• The Moorish castle ruins - The Moorish castle of Cártama was built in the 10th century on the ruins of a previous Roman castle. In 1485 the Christians laid siege to the castle. It fell without much fighting and became a base from which the Christians attacked Málaga. The castle stood on the top of a hill overlooking Cártama. Actually the ruins looks more impressive from below than when one has climbed to the top. From below one can distinguish the two rings of defensive walls, the outer ring near the town and the inner ring near the top. But if you follow the irregular path uphill from the Ermita, you are rewarded with grand views of the town and surrounding countryside.

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Getting There

By Plane

The nearest airport is Málaga Airport.

By Train

Suburban line C-2 between Málaga and Álora stops at Estación de Cártama, wich lies 4,5 kilometres north of Cártama.

By Car

Cártama lies at half an hour's drive from Málaga centre, on the A-375.

By Bus

Avanza bus connects Cártama with Málaga, with a dozen rides daily.

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Keep Connected

Internet

Internet is widely available within Spain. Most airports have wifi-zones and in most towns there are internet cafés or shops where you can use internet for a fixed price. Wi-Fi points in bars and cafeterias are available after ordering, and most hotels offer Wi-Fi connection in common areas for their guests.

Phone

See also: International Telephone Calls

The international access code for Spain is +34. The emergency number for police, ambulance and the fire brigade is 112.

In cities you can find plenty of public phones, and 'locutorios'. The latter are small shops where you can use the phone and use internet. Most of them also sell prepaid cards for mobile telephones. These shops are used a lot by foreigners to call to their mother country.

The main mobile network operators in Spain are Yoigo, Vodafone, Movistar and Orange, as in most of Europe voice and data coverage is generally good in urban areas however it can be patchy in rural locations. Cheap mobile phones (less than €50) with some pre-paid minutes are sold at FNAC or any phone operator's shop (Vodafone, Movistar, Orange). Topping-up is then done by buying scratch cards from the small stores, supermarkets, vending points (often found in tobacco shops) or kiosks.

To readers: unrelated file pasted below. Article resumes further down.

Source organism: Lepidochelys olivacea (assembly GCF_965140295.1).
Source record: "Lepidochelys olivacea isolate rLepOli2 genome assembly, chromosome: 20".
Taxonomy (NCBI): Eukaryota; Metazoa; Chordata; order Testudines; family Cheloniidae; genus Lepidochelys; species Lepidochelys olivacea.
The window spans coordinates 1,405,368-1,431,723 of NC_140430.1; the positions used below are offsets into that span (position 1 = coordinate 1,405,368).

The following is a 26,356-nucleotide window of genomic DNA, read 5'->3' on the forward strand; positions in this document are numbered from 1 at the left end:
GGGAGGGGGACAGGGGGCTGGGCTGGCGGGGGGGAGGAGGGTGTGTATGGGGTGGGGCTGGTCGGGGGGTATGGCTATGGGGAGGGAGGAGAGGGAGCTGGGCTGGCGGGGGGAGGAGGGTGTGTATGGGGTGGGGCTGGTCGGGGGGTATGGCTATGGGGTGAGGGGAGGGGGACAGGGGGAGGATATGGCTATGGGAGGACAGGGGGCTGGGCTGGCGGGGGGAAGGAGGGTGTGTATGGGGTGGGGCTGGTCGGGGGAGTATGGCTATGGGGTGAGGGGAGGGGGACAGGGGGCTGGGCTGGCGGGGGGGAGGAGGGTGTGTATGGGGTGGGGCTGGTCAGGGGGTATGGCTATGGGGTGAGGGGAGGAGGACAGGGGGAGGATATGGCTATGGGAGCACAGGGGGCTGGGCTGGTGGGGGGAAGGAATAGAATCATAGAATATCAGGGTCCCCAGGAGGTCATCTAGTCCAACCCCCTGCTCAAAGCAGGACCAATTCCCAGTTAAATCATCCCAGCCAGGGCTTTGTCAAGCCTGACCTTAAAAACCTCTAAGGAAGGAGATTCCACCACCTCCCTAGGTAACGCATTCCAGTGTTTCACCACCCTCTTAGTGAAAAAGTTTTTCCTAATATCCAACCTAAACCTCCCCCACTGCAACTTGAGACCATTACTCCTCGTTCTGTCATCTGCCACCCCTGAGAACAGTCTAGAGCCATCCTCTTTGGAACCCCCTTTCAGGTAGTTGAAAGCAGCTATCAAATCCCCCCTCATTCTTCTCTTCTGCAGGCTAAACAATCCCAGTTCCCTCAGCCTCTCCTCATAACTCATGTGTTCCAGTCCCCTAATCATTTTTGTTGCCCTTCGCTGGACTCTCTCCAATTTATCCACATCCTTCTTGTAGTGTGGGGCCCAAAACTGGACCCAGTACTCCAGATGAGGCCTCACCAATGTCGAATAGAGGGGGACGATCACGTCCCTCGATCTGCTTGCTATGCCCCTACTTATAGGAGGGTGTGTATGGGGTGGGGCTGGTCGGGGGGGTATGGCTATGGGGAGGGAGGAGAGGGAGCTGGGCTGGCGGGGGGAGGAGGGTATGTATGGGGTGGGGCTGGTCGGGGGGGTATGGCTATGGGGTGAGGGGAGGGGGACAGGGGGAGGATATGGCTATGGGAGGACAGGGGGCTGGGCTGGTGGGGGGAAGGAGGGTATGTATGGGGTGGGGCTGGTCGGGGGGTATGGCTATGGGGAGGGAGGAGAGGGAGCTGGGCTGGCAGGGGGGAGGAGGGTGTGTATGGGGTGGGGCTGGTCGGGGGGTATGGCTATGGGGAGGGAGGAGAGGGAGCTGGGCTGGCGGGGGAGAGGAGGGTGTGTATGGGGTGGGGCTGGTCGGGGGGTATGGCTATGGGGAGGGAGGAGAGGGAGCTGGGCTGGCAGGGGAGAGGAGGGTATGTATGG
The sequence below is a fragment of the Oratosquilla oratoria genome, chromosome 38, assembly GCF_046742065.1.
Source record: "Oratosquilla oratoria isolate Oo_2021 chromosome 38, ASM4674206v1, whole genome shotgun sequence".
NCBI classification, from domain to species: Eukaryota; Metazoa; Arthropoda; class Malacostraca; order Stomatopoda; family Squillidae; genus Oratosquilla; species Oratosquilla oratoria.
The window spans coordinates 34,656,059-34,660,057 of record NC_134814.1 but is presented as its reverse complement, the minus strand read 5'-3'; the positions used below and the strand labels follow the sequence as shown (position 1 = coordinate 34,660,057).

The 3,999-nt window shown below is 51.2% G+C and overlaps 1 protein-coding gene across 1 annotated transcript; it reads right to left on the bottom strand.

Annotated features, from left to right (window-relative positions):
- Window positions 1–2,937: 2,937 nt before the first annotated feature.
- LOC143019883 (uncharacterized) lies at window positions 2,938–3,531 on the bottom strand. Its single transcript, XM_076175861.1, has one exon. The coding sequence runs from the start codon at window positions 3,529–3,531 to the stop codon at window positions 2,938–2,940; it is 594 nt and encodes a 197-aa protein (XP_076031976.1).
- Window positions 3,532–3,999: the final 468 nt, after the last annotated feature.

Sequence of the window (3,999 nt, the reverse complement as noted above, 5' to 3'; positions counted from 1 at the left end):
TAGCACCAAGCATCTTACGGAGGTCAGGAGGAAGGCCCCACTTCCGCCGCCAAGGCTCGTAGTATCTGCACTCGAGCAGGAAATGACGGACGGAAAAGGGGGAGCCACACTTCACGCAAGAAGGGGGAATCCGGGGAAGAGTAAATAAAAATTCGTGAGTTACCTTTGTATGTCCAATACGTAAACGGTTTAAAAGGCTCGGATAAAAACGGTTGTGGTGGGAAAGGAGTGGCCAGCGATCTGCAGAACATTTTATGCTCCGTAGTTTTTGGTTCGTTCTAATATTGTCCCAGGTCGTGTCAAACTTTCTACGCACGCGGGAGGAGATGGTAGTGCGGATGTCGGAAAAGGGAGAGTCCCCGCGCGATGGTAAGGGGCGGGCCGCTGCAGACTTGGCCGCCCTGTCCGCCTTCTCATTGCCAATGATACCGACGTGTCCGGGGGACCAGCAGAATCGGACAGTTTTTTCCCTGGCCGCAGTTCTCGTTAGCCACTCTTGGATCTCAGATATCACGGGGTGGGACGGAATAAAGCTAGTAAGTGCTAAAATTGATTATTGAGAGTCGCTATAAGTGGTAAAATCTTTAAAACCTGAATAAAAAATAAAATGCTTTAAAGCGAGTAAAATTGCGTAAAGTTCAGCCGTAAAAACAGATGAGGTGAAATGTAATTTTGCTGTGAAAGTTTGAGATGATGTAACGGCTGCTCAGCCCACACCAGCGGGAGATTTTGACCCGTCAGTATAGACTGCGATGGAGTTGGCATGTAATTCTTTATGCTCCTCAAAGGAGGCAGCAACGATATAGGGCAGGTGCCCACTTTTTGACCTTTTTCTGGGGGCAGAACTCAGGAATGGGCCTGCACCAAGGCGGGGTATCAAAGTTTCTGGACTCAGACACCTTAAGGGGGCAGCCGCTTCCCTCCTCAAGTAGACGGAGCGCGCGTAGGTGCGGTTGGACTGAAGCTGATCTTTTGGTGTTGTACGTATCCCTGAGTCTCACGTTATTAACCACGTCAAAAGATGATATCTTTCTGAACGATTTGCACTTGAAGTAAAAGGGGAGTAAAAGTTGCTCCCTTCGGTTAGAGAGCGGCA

Post

If you want to post a card, you can head to the post office (Correos). The Spanish post is not yet as efficient as colleagues in other countries so receiving a card can take a bit longer than the number of days that it should take. On the website of Correos, you can find the locations of nearby post offices.
Post offices are generally open from 8:30am to 2:00pm, although times will vary according to the size of the city/town and the main post offices might be open until the early evening. Most will also open again on Saturday mornings, but in the smaller towns will close as early as 12 noon. When posting a letter, look for a yellow box and, if possible, post at the post office itself where there will also be divisions for local, national and international mail. Be prepared for long queues at the post office. This is why tobacco shops sell stamps and many will also have the facility to weigh packages. Standard letters/postcards of up to 20 grams sent within Spain are €0.34. However, non-standard letters/postcards of up to 20g are €0.39. Letters/postcards of 20 to 50 grams are €0.45. In the case of international shipping, the price is €0.64 to most countries within Europe for standard envelopes (letters/postcards) up to 20g, for a few European countries and outside Europe it is €0.78. If you want to send a package you are probably better off with a private courier company like TNT, DHL or UPS, as they offer quick and reliable services against competitive prices.

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This is version 10. Last edited at 9:12 on Mar 13, 19 by theo1006. 1 article links to this page.